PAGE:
Bunions: What They Are and How We Treat Them
A bunion is a bony lump that develops on the base of the big toe with the big toe pushing against the second toe. While Bunions affect mostly women—more than one-third of women have them, it is not uncommon to see them in men as well. Common bunion symptoms include:
- Restricted movement of the big toe
- Swelling and redness around the big toe
Tight shoes and high heels can make symptoms worse, but genetics likely are the root cause of bunions. In fact, we commonly see bunions that are associated with a knee or foot and ankle deformity, such as flat-footedness or tightness in your Achilles tendon.
With minimally invasive treatment, most patients with bunions return to their everyday activities pain-free and are able to wear the types of shoes they want without discomfort.
Dr. Rahnama discusses bunions in the Medical Intel podcast.
Effective Treatment for Bunions
First-Line Treatment for Pain
First-line treatments for bunions can’t cure them, but these treatments can help relieve pain. Some of the most common first-line treatments include:
- Anti-inflammatory medication, such as Motrin, Advil, or topical Voltaren gel
- Shoe inserts
- Toe spacers
If these treatments aren’t enough to relieve pain, or if a patient is experiencing symptoms such as restricted toe movement, a surgeon might recommend minimally invasive surgery to correct the bunion.
First-line treatments for #bunions, or a bony lump in the big toe, include anti-inflammatory medication and toe spacers. If patients have symptoms other than pain, however, surgery might be necessary. https://bit.ly/2H8UAzI via @MedStarWHC
Minimally Invasive Surgery
Surgery to correct bunions aims to reposition the big toe. For example, the most common procedure we do shaves the bump in the big toe down, makes small cuts in the bone, turns the bone over, and holds it in place with one or two screws.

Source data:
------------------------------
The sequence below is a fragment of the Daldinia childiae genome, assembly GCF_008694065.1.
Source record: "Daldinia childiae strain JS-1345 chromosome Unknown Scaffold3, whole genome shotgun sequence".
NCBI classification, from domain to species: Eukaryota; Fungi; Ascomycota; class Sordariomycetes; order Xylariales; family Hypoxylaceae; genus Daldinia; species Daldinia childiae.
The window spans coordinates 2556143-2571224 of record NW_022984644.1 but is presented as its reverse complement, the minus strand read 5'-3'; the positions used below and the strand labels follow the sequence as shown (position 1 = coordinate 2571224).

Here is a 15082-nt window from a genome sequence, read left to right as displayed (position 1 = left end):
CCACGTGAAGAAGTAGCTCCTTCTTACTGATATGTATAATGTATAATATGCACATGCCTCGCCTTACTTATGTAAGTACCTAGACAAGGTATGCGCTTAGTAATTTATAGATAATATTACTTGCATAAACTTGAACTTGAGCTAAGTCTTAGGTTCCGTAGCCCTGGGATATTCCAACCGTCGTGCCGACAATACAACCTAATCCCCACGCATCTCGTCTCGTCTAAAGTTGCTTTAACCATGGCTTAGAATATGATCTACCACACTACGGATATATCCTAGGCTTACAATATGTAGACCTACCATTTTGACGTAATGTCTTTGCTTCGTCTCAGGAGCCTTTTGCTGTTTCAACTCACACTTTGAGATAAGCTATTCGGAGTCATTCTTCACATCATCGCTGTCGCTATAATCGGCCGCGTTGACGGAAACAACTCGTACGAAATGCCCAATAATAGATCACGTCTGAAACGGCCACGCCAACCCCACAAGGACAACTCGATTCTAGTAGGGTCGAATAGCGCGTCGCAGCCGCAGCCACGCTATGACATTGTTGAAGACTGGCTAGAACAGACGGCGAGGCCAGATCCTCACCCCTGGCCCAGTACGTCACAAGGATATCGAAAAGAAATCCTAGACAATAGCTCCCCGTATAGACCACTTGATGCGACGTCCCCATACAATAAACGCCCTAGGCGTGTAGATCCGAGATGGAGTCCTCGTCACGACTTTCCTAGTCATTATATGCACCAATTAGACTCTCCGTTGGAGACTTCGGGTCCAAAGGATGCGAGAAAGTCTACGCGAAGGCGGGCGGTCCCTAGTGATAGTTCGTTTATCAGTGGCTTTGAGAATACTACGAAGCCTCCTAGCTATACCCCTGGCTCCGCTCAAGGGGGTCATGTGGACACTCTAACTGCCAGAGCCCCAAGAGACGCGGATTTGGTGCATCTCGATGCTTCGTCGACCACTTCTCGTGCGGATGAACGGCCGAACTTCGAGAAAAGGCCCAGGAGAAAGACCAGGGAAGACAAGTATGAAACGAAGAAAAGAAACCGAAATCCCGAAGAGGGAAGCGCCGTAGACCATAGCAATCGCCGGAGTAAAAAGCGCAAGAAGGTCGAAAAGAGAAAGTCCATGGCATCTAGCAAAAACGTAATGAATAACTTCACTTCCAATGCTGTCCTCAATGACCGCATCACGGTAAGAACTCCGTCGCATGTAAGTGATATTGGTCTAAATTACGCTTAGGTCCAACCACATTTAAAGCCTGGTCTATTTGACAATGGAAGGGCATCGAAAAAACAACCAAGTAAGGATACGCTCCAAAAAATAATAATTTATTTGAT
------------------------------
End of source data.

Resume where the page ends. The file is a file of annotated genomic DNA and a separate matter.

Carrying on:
In rare cases, patients have either severe bunions and the first surgery isn’t enough or they’re young and we want to ensure they don’t have a recurrence later in life. This entails a surgery in which we fuse a joint that is near the midfoot, an area of the foot that doesn’t appear to show symptoms but is where the root of the bunion is. If we can fuse the joint near the midfoot and straighten out the bone, the chances of recurrence decline.
Following surgery, many people are immediately able to bear weight on the foot. Individuals who receive surgery for more serious bunions, however, often are unable to put weight on the foot for a few weeks and must wear a boot.
What If Bunions are Left Untreated?
When a patient doesn’t seek treatment for a bunion with symptoms, both the pain and the bunion itself can become worse with time, and the big toe joint can develop arthritis. As a result, if someone lets a bunion go untreated for a long time, they may need to have a fusion of the great toe joint, which is a more invasive procedure than those that we discussed.
Patients should keep in mind, however, that if bunions aren’t symptomatic, there is no reason to operate on them. Correcting bunions shouldn’t ever be seen as a cosmetic surgery. Instead, they should only be thought of as a way to alleviate symptoms.
It’s important to be able to consult with a specialist who can help patients choose the procedure that’s right for them. We have a highly skilled team of surgeons at MedStar Washington Hospital Center who is well-equipped to deal with patients’ foot and ankle needs.